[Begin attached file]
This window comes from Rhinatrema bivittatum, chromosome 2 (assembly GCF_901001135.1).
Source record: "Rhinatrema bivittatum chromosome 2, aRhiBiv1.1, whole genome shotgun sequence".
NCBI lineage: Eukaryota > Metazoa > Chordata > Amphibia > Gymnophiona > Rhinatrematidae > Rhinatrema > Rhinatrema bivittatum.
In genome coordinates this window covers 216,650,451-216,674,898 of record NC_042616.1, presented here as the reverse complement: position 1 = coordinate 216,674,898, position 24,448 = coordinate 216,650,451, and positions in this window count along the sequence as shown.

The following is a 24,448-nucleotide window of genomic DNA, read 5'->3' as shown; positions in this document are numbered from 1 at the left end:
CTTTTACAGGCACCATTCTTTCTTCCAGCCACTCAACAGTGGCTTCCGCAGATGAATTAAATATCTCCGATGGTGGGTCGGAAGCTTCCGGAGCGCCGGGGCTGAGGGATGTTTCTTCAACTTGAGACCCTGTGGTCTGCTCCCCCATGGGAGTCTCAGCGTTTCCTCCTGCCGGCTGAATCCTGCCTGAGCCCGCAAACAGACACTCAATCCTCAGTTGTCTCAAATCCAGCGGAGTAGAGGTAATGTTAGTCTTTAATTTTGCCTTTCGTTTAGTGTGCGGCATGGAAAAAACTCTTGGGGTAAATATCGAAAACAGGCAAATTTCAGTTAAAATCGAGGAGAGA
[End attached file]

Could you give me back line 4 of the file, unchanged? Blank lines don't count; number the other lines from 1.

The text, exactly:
In genome coordinates this window covers 216,650,451-216,674,898 of record NC_042616.1, presented here as the reverse complement: position 1 = coordinate 216,674,898, position 24,448 = coordinate 216,650,451, and positions in this window count along the sequence as shown.